Gary Van Sickle, senior writer, Sports Illustrated: It really should be a concern with Paddy that he hasn’t played his best golf all year and he hasn’t played very well in the last two Ryder Cups.

Dusek: Interesting to read Ian Poulter’s Tweets right now. He just cracked a million followers and wrote the following: “The picks are the picks they can’t be changed, I’m not talking about should have, could have, would have, Let’s now win the Ryder cup” and “I’m devastated for Paul and Justin, great mates and friends, I feel for them they’re great players, let’s get behind the side please.”

Walker: I like what Martin Kaymer said about Europe as the favorite in his interview with Farrell this week. Basically, Kaymer said that if the Ryder Cup was stroke play and you took the average of everyone’s scores, Europe would win, but that match play was a different animal. All signs point to a European rout, but I don’t think many would be comfortable betting their house on it. Unless it was Tiger, and it was one of his houses he’s not so crazy about.

Bamberger: Let’s stay on the Ryder Cup for a minute. Kuchar wins the Barclays and he’s on the team. Dustin played well again. Steve Stricker, too. The Euros are loaded with talent. You’re a betting man. Even odds, right now, before Corey Pavin makes his picks. Who do you take to win the Cup and why?

Shipnuck: I’m taking the U.S., which has won the last two Prez Cups and the ’08 Ryder. Europe has a ton of pressure as prohibitive favorites playing at home, but six rookies are worrisome and Westwood is a question mark. Mickelson and Stricker were monsters at Harding Park and could carry the team again. Tiger has a month to work on his swing. If he comes strong, that could turn the tide. And, as Bamby points out, a lot of U.S. players are in form.

Mills: Phil is hurting big time. And if anyone saw the gong-in-the-lake video, the Euros are LOOSE. That should work to their advantage.

Bamberger: Loose will always make you putt better, and it always comes down to putting.

Van Sickle: I’m still wondering how they got that gong on the lake. And where was Jamie Farr?

Hack: I’m picking Europe. The U.S. hasn’t won across the pond in eons.

Don’t see it happening this year.

Evans: The U.S., because they have the best players from top to bottom.

Dusek: A month ago I would have taken the Euros in a heartbeat, and I think they will still win, but the way players are trending I think the United States is going to make it close. If the European team’s rookies get off to a shaky start, it could snowball into a disaster for Monty.

Van Sickle: That rookies stuff is way overrated. Give me somebody who’s playing well at the moment — like a Molinari — over an experienced player who’s not on his game (like Paddy). Plenty of rookies do well at the Ryder Cup.

Herre: I take Europe in a rout. Pavin is in a pickle for his picks (say that real fast three times). He almost has to take a player who is making swing changes (Woods). The ninth guy on the points list (Kim) is super rusty. I see Pavin taking Stewart Cink because he has some RC experience. But the other two? They really are wild cards.

Van Sickle: Great point on Woods. He’s making changes. Phil has arthritis — is that why he’s playing poorly? Kim is a question mark. Are Kuchar, Mahan, Stricker, Furyk and Overton going to carry the team? Anything is possible. But for me it seems like the Europeans have a better collection of putters at the moment.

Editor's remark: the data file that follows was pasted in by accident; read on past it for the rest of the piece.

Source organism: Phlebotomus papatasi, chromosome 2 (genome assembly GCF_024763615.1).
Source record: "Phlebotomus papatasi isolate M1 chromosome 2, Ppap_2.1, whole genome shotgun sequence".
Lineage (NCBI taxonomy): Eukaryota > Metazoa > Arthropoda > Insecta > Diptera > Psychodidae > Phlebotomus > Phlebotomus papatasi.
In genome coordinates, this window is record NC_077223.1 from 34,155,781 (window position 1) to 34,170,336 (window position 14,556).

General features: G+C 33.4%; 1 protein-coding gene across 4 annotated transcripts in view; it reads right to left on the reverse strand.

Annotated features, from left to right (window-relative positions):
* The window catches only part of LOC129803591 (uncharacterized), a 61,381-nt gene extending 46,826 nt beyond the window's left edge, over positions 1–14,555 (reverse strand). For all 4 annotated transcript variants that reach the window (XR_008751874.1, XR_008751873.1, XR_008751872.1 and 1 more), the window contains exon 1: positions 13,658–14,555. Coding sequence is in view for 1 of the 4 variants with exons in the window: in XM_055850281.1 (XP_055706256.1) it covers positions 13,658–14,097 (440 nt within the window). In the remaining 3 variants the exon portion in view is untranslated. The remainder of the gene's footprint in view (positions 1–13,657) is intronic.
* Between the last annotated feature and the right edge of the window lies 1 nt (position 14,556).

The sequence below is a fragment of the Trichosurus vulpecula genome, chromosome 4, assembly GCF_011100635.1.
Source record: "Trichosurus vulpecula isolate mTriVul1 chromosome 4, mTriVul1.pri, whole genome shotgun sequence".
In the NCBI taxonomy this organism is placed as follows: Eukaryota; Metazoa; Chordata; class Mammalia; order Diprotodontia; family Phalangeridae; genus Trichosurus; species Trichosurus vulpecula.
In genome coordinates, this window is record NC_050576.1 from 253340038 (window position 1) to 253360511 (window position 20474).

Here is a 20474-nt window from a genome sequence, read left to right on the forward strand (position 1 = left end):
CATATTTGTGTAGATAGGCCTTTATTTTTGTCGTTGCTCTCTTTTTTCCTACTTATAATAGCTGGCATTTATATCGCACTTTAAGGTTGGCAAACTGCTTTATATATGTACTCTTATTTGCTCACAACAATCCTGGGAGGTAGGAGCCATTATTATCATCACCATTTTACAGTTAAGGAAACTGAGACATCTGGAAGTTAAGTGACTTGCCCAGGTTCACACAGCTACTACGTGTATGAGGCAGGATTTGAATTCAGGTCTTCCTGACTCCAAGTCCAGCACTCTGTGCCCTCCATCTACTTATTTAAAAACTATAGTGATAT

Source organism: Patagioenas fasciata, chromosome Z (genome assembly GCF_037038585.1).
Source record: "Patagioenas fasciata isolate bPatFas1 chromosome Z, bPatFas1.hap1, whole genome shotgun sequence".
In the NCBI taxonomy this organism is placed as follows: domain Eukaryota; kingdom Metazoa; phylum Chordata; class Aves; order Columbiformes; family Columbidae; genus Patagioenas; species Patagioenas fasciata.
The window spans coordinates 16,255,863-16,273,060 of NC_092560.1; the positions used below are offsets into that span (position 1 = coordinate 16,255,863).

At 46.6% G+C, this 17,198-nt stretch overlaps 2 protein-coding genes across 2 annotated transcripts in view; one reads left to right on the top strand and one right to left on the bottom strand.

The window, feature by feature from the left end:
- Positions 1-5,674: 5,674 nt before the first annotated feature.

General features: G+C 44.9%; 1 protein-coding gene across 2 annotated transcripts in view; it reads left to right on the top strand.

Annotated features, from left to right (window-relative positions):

Bamberger: I have no inside anything, but here’s my guess for Pavin’s four captain’s picks, and you can pick at ’em all you like: Tiger, Sean O’Hair, Zach Johnson, Cink. What do you all think?

Van Sickle: I think those are the likely picks unless Anthony Kim somehow shows that he’s got his game back. Cink really hasn’t played up to his usual standard this year, but he’s got a history in the Cup.

Evans: Tiger Woods, Lucas Glover, Stewart Cink, Zach Johnson.

Shipnuck: I take Tiger, Zach and Cink, for sure. If AK finds some form next week he’s on, too. If he continues to struggle, it’s either O’Hair or Fowler in a toss-up.

Godich: Here’s my concern if I’m Corey Pavin: Tiger is a slam-dunk pick, but where to go with the other three picks? Nobody else is jumping out at me.

Hack: I think Tiger, Stewart Cink and Zach Johnson are locks. To me, it’s one pick to use on the player who comes out of the FedEx Cup the hottest.

Gorant: I know why everyone’s picking Cink, but he hasn’t done much lately. Talk about a guy who’s not on his game.

Godich: Agreed. One top 10 in the last six months.

Dusek: At the K Club, when nothing went right for the United States, Cink routed a red-hot Sergio Garcia in singles on Sunday. It was one of very few highlights for the Americans that weekend.

Van Sickle: That was a great moment, David. And that was four years ago. It has no bearing on whether Cink should be a pick. It’s ancient history. But it might be the third tie-breaker on the captain’s chart when it comes to taking that fourth guy.

Shipnuck: Cink also has an excellent record at the Match Play Championship.

Dusek: I would love to see Rickie Fowler on the team. His maturity as a player is amazing, and I think he’d play well beyond his years. Pair him with his good buddy Bubba Watson and tell ’em to take dead aim. They’d be the most entertaining and potentially lethal combination out there.

Gorant: I like Rickie, too. He can be this year’s Anthony Kim. I’d take him, Tiger, Zach and maybe O’Hair. Get Azinger on the phone. Do those personalities match up?


Bamberger: Let’s give Matt Kuchar the nod he well deserves. I don’t know him, but I’ve watched him for years. I can’t watch the swing, but his manner is so old-world, not of this era. It’s lovely to see, but it’s hard to imagine him just stepping on throats in majors and in the Ryder Cup. What do you all think?

Van Sickle: Who thought the Stewart Cink-Kirk Triplett pairing would be a killer combo at the Prez Cup a few years back? And Woody (Aquaman) Austin? If a guy is winning tournaments, he can kick butt in the Ryder Cup. It’s not so different.